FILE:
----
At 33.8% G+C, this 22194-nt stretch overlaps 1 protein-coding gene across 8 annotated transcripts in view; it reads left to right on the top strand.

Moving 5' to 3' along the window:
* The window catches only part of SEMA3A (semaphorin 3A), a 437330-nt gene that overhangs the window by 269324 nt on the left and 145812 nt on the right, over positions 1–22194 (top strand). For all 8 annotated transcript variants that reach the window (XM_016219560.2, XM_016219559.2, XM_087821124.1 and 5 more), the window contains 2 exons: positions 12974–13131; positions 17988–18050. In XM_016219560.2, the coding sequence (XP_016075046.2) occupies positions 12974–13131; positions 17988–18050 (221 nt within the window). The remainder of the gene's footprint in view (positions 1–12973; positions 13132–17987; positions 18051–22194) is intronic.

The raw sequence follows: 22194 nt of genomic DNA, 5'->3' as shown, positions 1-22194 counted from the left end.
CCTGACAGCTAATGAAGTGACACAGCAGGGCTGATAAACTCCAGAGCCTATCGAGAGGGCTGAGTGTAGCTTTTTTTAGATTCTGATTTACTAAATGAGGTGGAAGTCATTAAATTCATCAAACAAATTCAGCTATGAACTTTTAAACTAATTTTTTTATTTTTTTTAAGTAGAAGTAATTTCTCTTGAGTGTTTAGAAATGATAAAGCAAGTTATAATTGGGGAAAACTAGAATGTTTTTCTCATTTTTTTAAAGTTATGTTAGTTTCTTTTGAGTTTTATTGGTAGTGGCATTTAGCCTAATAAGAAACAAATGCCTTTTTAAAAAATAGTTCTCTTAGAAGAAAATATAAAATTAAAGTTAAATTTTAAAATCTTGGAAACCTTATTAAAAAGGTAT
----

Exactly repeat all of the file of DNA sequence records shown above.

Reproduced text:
At 33.8% G+C, this 22194-nt stretch overlaps 1 protein-coding gene across 8 annotated transcripts in view; it reads left to right on the top strand.

Moving 5' to 3' along the window:
* The window catches only part of SEMA3A (semaphorin 3A), a 437330-nt gene that overhangs the window by 269324 nt on the left and 145812 nt on the right, over positions 1–22194 (top strand). For all 8 annotated transcript variants that reach the window (XM_016219560.2, XM_016219559.2, XM_087821124.1 and 5 more), the window contains 2 exons: positions 12974–13131; positions 17988–18050. In XM_016219560.2, the coding sequence (XP_016075046.2) occupies positions 12974–13131; positions 17988–18050 (221 nt within the window). The remainder of the gene's footprint in view (positions 1–12973; positions 13132–17987; positions 18051–22194) is intronic.

The raw sequence follows: 22194 nt of genomic DNA, 5'->3' as shown, positions 1-22194 counted from the left end.
CCTGACAGCTAATGAAGTGACACAGCAGGGCTGATAAACTCCAGAGCCTATCGAGAGGGCTGAGTGTAGCTTTTTTTAGATTCTGATTTACTAAATGAGGTGGAAGTCATTAAATTCATCAAACAAATTCAGCTATGAACTTTTAAACTAATTTTTTTATTTTTTTTAAGTAGAAGTAATTTCTCTTGAGTGTTTAGAAATGATAAAGCAAGTTATAATTGGGGAAAACTAGAATGTTTTTCTCATTTTTTTAAAGTTATGTTAGTTTCTTTTGAGTTTTATTGGTAGTGGCATTTAGCCTAATAAGAAACAAATGCCTTTTTAAAAAATAGTTCTCTTAGAAGAAAATATAAAATTAAAGTTAAATTTTAAAATCTTGGAAACCTTATTAAAAAGGTAT